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    Politics.ie Member Dame_Enda's Avatar
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    We need the breakup of the ESB. The grid should be separated from them and maintained in state ownership so they can't use it to stymie competion. The ESB power generation should be privatised and some power stations sold to competitors. Bord Gais should be privatised too. Competition will reduce waste in these companies, resulting in lower prices. We are in the top 4 for highest electricity prices in the EU. The average ESB salary is €75,000.

    In case of resistance from the unions, they should be bought off with a large shareholding.
    Fair and Balanced

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    Politics.ie Member firefly123's Avatar
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    Quote Originally Posted by Dame_Enda View Post
    We need the breakup of the ESB. The grid should be separated from them and maintained in state ownership so they can't use it to stymie competion. The ESB power generation should be privatised and some power stations sold to competitors. Bord Gais should be privatised too. Competition will reduce waste in these companies, resulting in lower prices. We are in the top 4 for highest electricity prices in the EU. The average ESB salary is €75,000.

    In case of resistance from the unions, they should be bought off with a large shareholding.
    We are in the top 4 in electricity prices because in order to encourage private entry into the market (to bring down prices) prices were raised. It's genius really.
    When it was a state monopoly it was amongst the cheapest in Europe. I'm sure one of the energy bunnies on here will know more.
    Privatisation does not automatically equate cheaper for the public. I've no moral objection to it by the way. I just don't see it as a black and white situation.
    Life is hard
    That's why no-one survives

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    Politics.ie Member neiphin's Avatar
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    Quote Originally Posted by Dame_Enda View Post
    We need the breakup of the ESB. The grid should be separated from them and maintained in state ownership so they can't use it to stymie competion. The ESB power generation should be privatised and some power stations sold to competitors. Bord Gais should be privatised too. Competition will reduce waste in these companies, resulting in lower prices. We are in the top 4 for highest electricity prices in the EU. The average ESB salary is €75,000.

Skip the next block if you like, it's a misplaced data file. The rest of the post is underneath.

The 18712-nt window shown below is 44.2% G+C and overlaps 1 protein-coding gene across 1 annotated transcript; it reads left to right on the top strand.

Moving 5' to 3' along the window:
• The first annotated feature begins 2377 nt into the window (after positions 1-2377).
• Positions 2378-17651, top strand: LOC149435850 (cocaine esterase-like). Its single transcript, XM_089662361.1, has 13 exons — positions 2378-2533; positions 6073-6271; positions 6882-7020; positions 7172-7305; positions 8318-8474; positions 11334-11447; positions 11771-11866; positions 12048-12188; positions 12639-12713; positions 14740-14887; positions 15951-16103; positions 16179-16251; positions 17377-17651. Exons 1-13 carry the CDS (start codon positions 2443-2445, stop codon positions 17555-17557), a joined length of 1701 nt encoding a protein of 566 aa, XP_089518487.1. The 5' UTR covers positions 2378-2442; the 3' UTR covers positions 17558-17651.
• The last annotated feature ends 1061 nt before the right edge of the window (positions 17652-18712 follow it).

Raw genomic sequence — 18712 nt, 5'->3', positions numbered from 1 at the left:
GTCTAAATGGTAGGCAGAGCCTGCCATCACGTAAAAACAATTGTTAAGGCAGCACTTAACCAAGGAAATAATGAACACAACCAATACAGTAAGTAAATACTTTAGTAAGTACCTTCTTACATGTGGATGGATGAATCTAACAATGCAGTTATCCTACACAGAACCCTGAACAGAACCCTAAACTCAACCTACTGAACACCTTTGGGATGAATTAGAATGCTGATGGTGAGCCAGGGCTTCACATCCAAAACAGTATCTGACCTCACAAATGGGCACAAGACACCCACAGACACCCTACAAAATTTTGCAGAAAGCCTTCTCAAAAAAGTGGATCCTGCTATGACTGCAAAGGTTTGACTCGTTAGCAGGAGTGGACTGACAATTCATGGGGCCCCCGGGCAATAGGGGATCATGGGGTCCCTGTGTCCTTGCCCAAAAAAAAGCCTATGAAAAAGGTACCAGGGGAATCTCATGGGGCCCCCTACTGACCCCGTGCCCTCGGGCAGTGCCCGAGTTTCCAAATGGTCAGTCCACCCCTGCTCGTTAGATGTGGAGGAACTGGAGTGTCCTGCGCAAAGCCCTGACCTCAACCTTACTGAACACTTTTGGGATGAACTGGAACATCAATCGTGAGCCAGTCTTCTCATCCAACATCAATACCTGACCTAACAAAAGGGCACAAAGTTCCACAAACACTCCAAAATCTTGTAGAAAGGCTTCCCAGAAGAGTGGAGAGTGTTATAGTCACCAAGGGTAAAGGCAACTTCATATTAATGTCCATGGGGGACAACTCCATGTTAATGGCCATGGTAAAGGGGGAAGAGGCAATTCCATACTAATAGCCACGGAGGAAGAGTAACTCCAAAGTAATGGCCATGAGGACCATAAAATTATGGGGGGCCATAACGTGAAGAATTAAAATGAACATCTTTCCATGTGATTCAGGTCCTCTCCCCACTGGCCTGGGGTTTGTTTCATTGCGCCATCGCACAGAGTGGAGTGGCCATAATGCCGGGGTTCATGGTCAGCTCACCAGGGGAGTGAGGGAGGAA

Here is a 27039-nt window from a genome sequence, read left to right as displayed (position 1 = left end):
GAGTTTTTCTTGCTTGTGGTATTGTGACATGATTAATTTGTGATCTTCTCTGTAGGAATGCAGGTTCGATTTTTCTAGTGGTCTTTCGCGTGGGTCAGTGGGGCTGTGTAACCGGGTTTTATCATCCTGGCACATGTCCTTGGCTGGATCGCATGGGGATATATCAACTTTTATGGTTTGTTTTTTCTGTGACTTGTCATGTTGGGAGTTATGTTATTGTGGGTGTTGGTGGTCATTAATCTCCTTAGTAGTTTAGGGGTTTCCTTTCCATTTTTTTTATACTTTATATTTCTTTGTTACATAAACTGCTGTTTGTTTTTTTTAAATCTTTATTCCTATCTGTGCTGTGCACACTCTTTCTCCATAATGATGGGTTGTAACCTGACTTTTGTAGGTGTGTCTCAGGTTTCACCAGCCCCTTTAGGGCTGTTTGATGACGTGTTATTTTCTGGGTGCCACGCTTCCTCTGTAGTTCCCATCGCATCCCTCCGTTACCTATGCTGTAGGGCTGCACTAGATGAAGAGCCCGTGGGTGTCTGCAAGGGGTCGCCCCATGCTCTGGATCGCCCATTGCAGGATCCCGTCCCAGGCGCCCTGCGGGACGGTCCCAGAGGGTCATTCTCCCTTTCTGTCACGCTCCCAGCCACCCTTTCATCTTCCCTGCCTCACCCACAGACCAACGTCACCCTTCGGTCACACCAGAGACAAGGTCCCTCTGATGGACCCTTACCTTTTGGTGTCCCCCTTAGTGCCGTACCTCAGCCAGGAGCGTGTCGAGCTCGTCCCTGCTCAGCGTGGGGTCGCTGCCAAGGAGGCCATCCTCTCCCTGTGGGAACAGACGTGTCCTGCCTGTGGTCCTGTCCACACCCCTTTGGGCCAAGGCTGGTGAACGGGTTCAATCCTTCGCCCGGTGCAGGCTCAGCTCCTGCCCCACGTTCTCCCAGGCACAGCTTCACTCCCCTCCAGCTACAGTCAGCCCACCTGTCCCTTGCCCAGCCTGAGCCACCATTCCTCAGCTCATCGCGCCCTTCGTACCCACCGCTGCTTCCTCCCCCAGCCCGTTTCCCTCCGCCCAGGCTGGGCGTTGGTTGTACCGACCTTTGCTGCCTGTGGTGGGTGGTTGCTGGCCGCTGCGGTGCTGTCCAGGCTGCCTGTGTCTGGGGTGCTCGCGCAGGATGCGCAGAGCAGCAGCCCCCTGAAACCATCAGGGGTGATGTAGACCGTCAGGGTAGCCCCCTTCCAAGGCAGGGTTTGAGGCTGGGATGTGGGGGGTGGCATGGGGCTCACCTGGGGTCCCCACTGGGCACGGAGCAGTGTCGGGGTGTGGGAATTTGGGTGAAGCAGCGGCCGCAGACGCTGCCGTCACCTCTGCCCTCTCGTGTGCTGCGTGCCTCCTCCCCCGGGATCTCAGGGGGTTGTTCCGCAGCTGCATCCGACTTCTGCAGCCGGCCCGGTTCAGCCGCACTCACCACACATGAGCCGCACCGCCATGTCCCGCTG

In case of resistance from the unions, they should be bought off with a large shareholding.
    bit behind the curve there

    1)electric ireland
    2)esb networks
    3)esb power gen
    4)eirgrid
    "If we VOTE YES there will be no more austere budgets. Fact " Hammer, mayday 12'

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    Politics.ie Member Dame_Enda's Avatar
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    Quote Originally Posted by neiphin View Post
    bit behind the curve there

    1)electric ireland
    2)esb networks
    3)esb power gen
    4)eirgrid
    They are just subdivisions of the one company. I'm talking about a true breakup. I am not convinced you can have competition between state-owned companies. And with political cronies on the board I am not convinced they are governed efficiently as they could be. Freeing them from party politics is imperative. Politicians haven't a clue about how to run a business other than pubs or law firms. 41 FF TDs during Cowen's term were publicans. Not enough life experience in that place and that's one reason we are high and dry today. Let true professionals run these services not parish pump politicians.
    Last edited by Dame_Enda; 23rd April 2013 at 08:04 PM.
    Fair and Balanced

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    Politics.ie Member neiphin's Avatar
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    Quote Originally Posted by Dame_Enda View Post
    They are just subdivisions of the one company. I'm talking about a true breakup. I am not convinced you can have competition between state-owned companies.
    you mean you want to see it in pieces on the floor
    because that fulfills some idiological theory of yours ?
    "If we VOTE YES there will be no more austere budgets. Fact " Hammer, mayday 12'